However, a number of Canadians play in the NBA including Chris Boucher, Andrew Wiggins, Brandon Clarke, Chris Duarte, Cory Joseph, Dalano Banton, Dillon Brooks, Dwight Powell, Ignas Brazdeikis, Jamal Murray, Joshua Primo, Kelly Olynyk, Khem Birch, Lindell Wigginton, Luguentz Dort, Oshae Brissett, Nickeil Alexander-Walker, Nik Stauskas, RJ Barrett, Shai Gilgeous-Alexander, Trey Lyles, and Tristan Thompson. In addition, four Canadians are playing in the Women's National Basketball Association including Adut Bulgak, Kayla Alexander, Kia Nurse, and Natalie Achonwa.[11] Canadian collegiate athletes playing basketball may choose to play professionally overseas after university or college.[12] In addition, there are several Canadians playing professionally for various professional basketball organizations throughout North America. The most prominent player is Steve Nash, 2-time NBA Most Valuable Player and 2-time FIBA AmeriCup Most Valuable Player.

Notable Canadians in the Women's National Basketball Association include Tammy Sutton-Brown, Kayla Alexander, Stacey Dales, Natalie Achonwa and Adut Bulgak.

National competition[edit]

Canada has competed in a number of international competitions contested by national teams, most notably the Summer Olympics, and tournaments organized by FIBA, including the Basketball World Cup, and the Women's Basketball World Cup.

The Canadian men's national basketball team has made nine appearances at the Summer Olympic basketball tournament, winning silver at the 1936 Summer Olympics. The men's national team has also made 13 appearances to the FIBA World Cup. The Canadian women's national basketball team have made six appearances to the Summer Olympics, and 10 to the Women's World Cup. The women's national team won bronze in the 1979 and 1986 Women's World Cup tournaments.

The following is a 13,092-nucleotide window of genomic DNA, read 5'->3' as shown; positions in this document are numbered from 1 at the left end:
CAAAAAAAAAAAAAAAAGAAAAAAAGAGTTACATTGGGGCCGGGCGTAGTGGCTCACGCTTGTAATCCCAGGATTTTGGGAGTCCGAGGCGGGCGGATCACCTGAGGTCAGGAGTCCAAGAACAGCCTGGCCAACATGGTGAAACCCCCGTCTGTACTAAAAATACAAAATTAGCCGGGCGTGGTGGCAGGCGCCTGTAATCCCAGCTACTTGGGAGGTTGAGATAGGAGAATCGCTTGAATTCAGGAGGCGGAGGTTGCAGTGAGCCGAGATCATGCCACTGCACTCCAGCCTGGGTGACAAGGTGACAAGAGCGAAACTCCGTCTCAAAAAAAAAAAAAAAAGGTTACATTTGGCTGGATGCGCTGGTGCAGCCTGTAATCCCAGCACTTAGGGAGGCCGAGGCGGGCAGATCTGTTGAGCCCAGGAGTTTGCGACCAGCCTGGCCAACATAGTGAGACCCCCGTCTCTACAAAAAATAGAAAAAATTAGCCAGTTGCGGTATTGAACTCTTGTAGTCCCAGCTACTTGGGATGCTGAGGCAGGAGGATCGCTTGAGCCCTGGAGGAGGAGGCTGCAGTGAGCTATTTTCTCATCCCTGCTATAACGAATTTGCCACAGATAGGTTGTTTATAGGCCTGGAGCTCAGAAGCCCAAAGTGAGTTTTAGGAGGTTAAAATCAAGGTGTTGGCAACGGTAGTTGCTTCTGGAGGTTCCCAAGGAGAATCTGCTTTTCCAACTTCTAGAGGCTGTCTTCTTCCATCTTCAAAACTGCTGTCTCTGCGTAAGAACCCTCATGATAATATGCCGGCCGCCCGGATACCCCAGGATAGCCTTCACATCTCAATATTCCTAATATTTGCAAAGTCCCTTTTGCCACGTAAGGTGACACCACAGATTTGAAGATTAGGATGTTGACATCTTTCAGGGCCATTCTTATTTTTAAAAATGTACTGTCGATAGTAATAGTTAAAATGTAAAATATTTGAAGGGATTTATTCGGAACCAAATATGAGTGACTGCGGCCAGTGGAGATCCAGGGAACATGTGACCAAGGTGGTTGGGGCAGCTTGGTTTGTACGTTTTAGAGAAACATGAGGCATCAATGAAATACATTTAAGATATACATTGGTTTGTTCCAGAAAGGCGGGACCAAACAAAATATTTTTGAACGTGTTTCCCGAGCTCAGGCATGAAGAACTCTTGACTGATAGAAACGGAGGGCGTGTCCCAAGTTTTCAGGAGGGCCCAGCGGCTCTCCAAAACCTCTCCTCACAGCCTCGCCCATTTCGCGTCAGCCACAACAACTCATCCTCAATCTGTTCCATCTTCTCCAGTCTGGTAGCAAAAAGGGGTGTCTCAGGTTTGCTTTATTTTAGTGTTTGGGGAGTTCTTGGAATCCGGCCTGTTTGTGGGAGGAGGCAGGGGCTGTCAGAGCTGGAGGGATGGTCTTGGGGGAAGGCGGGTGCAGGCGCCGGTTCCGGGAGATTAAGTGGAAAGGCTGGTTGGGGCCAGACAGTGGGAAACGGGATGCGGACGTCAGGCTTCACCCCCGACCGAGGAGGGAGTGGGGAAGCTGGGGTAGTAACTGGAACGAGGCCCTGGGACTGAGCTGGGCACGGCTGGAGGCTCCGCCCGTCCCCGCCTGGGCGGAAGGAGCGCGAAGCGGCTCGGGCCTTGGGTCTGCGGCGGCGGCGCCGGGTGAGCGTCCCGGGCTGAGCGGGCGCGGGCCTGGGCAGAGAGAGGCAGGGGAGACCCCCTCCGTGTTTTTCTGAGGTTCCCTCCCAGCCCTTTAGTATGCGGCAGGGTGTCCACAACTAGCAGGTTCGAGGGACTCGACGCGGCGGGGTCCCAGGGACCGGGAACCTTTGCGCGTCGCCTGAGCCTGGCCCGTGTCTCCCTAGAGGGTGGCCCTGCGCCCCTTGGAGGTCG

In addition to the national team, Canada Basketball also manages a number of youth teams, including the women's under-17, men's under-17, women's under-19, and the men's under-19 teams.

See also[edit]


  1. ^ "The Canadian who invented basketball". BBC News. British Broadcasting Corporation. 20 September 2010. Retrieved 1 November 2016.
  2. ^ a b "History of basketball". BBC News. British Broadcasting Corporation. Retrieved 31 October 2016.
  3. ^ "History of Basketball in Canada". NBA Media Ventures, LLC. 2013. Archived from the original on 19 April 2007. Retrieved 31 August 2018.
  4. ^ Quigley, Joseph (13 February 2013). "The rise of basketball in Canada: By the numbers". CBC News. Canadian Broadcasting Corporation. Retrieved 31 October 2016.
  5. ^ Wolstat, Ryan (4 March 2016). "Basketball in Canada getting stronger by the year". Toronto Sun. Postmedia Network Inc. Retrieved 1 November 2016.
  6. ^ Zillgitt, Jeff (11 February 2016). "We The North: How hoops became popular in Canada". USA Today. Gannett Company. Retrieved 31 October 2016.
  7. ^ Jessop, Alicia (12 July 2013). "How Basketball Overtook Hockey As The Most Popular Youth Sport In Canada". Forbes. Retrieved 2 November 2016.
  8. ^ "U SPORTS through the years..." U Sports. 2018. Retrieved 31 August 2018.
  9. ^ "CCAA Overview". Canadian Colleges Athletic Association. 2018. Retrieved 31 August 2018.
  10. ^ "Canadians in the NCAA men's basketball tournament". Canada Basketball. 2015. Retrieved 31 August 2018.
  11. ^ "Four Canadians on WNBA rosters as season kicks off". Canada Basketball. 18 May 2018. Retrieved 30 August 2018.
  12. ^ "Canadians abroad". 26 November 2009. Archived from the original on 6 July 2011. Retrieved 13 April 2014.